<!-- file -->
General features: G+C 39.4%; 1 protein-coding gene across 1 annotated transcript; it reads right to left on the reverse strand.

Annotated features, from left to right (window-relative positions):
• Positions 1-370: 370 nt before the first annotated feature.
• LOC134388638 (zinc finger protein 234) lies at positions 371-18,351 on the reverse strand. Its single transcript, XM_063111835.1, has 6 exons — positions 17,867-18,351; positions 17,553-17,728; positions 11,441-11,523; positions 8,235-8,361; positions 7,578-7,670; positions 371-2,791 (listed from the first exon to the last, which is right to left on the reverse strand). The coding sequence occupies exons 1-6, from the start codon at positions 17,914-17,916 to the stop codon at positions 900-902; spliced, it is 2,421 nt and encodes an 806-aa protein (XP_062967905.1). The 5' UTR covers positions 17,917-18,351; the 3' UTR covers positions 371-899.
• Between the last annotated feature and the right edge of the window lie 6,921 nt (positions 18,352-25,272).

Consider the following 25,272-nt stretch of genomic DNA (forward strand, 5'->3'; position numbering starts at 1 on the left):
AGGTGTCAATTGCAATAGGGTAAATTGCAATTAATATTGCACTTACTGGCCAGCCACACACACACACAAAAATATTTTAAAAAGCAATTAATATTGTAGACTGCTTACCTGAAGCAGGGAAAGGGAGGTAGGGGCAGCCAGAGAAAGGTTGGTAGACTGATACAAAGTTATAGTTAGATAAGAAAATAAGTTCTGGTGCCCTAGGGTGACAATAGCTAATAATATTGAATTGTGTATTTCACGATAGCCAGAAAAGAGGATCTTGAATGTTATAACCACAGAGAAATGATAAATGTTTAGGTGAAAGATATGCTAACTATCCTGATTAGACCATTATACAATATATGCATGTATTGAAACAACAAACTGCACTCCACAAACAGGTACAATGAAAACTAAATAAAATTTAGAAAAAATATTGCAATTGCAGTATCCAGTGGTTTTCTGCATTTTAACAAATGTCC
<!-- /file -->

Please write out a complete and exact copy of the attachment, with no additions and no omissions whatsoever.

General features: G+C 39.4%; 1 protein-coding gene across 1 annotated transcript; it reads right to left on the reverse strand.

Annotated features, from left to right (window-relative positions):
• Positions 1-370: 370 nt before the first annotated feature.
• LOC134388638 (zinc finger protein 234) lies at positions 371-18,351 on the reverse strand. Its single transcript, XM_063111835.1, has 6 exons — positions 17,867-18,351; positions 17,553-17,728; positions 11,441-11,523; positions 8,235-8,361; positions 7,578-7,670; positions 371-2,791 (listed from the first exon to the last, which is right to left on the reverse strand). The coding sequence occupies exons 1-6, from the start codon at positions 17,914-17,916 to the stop codon at positions 900-902; spliced, it is 2,421 nt and encodes an 806-aa protein (XP_062967905.1). The 5' UTR covers positions 17,917-18,351; the 3' UTR covers positions 371-899.
• Between the last annotated feature and the right edge of the window lie 6,921 nt (positions 18,352-25,272).

Consider the following 25,272-nt stretch of genomic DNA (forward strand, 5'->3'; position numbering starts at 1 on the left):
AGGTGTCAATTGCAATAGGGTAAATTGCAATTAATATTGCACTTACTGGCCAGCCACACACACACACAAAAATATTTTAAAAAGCAATTAATATTGTAGACTGCTTACCTGAAGCAGGGAAAGGGAGGTAGGGGCAGCCAGAGAAAGGTTGGTAGACTGATACAAAGTTATAGTTAGATAAGAAAATAAGTTCTGGTGCCCTAGGGTGACAATAGCTAATAATATTGAATTGTGTATTTCACGATAGCCAGAAAAGAGGATCTTGAATGTTATAACCACAGAGAAATGATAAATGTTTAGGTGAAAGATATGCTAACTATCCTGATTAGACCATTATACAATATATGCATGTATTGAAACAACAAACTGCACTCCACAAACAGGTACAATGAAAACTAAATAAAATTTAGAAAAAATATTGCAATTGCAGTATCCAGTGGTTTTCTGCATTTTAACAAATGTCC